Thailand to Get First Shipment of COVID-19 Vaccines This Week

BenarNews staff
Bangkok and Manila
Thailand to Get First Shipment of COVID-19 Vaccines This Week Airport personnel prepare for a COVID-19 vaccine rollout simulation at the Ninoy Aquino International Airport in Manila, Feb. 9, 2021.
[Basilio Sepe/BenarNews]

Thailand will receive its first shipment of a coronavirus vaccine – 200,000 doses of Chinese drug maker Sinovac Biotech’s shots – on Wednesday and soon start inoculating Thais against the virus, Prime Minister Prayuth Chan-o-cha announced Monday.

Meanwhile, the Philippines green-lighted the Sinovac vaccine for emergency use, although the government noted that the drug might not be suitable for jabs given to health-care workers due to its low efficacy rate.

“With regard to the vaccine, it is confirmed that it will arrive on Feb. 24 and we want two to three days to prepare and deliver shots whenever we can,” the Thai PM told the media after a meeting on vaccine preparedness.

“I’m ready to take a shot, too,” said the Thai PM, who along with his cabinet survived a no-confidence vote in parliament on Saturday over his government’s handling of vaccine strategies and other policies related to the year-old pandemic.

The first 200,000 doses of an order of two million doses of Sinovac’s vaccine are scheduled to arrive from Beijing on a Thai Airways flight on Wednesday, according to the Public Health Ministry.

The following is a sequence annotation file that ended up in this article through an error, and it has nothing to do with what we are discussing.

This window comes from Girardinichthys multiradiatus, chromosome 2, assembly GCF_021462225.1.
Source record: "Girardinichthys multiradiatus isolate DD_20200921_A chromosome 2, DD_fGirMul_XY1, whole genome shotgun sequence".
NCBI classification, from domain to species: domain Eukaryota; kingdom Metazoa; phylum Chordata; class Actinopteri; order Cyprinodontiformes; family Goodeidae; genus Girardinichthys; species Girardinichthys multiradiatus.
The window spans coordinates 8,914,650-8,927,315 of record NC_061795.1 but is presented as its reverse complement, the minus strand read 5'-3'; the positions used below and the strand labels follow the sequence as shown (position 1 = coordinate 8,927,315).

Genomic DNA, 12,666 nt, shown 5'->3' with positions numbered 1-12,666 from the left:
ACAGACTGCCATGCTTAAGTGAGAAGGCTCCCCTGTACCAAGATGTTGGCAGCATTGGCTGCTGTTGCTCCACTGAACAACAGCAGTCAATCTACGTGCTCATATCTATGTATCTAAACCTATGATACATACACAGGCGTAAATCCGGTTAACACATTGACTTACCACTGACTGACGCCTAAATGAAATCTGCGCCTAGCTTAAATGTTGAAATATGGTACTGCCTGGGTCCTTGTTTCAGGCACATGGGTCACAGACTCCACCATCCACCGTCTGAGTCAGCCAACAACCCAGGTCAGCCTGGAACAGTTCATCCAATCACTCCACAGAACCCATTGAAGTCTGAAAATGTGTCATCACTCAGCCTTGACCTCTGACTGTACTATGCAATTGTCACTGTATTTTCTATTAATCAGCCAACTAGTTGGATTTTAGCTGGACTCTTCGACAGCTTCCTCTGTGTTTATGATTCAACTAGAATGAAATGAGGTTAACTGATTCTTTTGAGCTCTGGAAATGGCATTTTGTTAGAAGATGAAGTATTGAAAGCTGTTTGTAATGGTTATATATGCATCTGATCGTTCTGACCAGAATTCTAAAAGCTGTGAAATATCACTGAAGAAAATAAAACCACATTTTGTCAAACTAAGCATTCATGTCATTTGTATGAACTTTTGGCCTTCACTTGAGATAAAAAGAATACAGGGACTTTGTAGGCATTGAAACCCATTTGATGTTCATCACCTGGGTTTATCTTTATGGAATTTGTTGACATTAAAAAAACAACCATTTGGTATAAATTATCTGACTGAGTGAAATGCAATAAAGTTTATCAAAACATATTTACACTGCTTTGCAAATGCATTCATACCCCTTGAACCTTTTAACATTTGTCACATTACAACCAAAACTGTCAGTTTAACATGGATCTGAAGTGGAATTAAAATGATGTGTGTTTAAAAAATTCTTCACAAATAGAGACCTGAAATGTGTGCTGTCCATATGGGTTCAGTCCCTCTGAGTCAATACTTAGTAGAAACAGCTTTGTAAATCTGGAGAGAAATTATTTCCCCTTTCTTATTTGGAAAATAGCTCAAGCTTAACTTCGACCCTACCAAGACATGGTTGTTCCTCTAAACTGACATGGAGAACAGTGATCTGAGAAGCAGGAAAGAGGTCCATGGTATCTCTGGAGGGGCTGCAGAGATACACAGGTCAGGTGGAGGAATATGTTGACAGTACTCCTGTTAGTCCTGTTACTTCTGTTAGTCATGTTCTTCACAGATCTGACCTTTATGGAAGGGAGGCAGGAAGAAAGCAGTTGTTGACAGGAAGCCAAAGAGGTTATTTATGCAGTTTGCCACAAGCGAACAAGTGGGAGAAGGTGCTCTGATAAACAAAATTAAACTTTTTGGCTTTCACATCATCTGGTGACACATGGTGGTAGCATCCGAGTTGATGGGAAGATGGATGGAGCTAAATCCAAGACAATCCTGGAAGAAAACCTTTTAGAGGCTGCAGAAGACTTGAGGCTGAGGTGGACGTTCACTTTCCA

The remaining doses are expected to arrive in April, said Minister of Public Health Anutin Charnvirakul.

Thailand’s Food and Drug Administration has yet to approve the Sinovac vaccine, according to the agency’s director who added that the approval could be completed by the time it arrives.

The first batch of vaccines will be given to public health personnel and people between 18 to 59 years of age who are considered to be high risk, the health ministry said.

Thailand has so far ordered a total 63 million doses of vaccines from Anglo-Swedish firm AstraZeneca and Sinovac, which are enough to cover about 63 percent of the targeted population of 50 million who will be vaccinated.

The arrival of the vaccine is much anticipated in Thailand, where tourism revenue - which was close to 2 trillion baht (U.S. $67 billion) in 2019 - took a huge hit last year because of the outbreak of COVID-19.

Thailand lost 1.5 trillion baht (U.S. $50 billion) in tourism revenue in 2020 because of travel restrictions, a member of the Move Forward Party told parliament during last week’s no-confidence debate against Prayuth and his nine cabinet ministers.

Prayuth and his cabinet survived the debate with a majority of lawmakers voting in their favor.

Sinovac efficacy in doubt

In the Philippines, Sinovac’s vaccine was the third one to be granted emergency-use authorization, after vaccines produced by AstraZeneca and the U.S.-German partnership of Pfizer-BioNTech.

“We have finished the last hurdle so that Sinovac can be used by our citizens. The Food and Drug Administration, or FDA, has approved the emergency use authorization of Sinovac, and the Chinese government needs just three days from the approval to ship Sinovac [vaccines] here,” Harry Roque, President Rodrigo Duterte’s spokesman, said in an online press briefing.

“This is very good news on the first working day of the week. Finally, vaccines are expected to arrive.”

The government earlier said that Sinovac had promised an initial batch of 600,000 doses.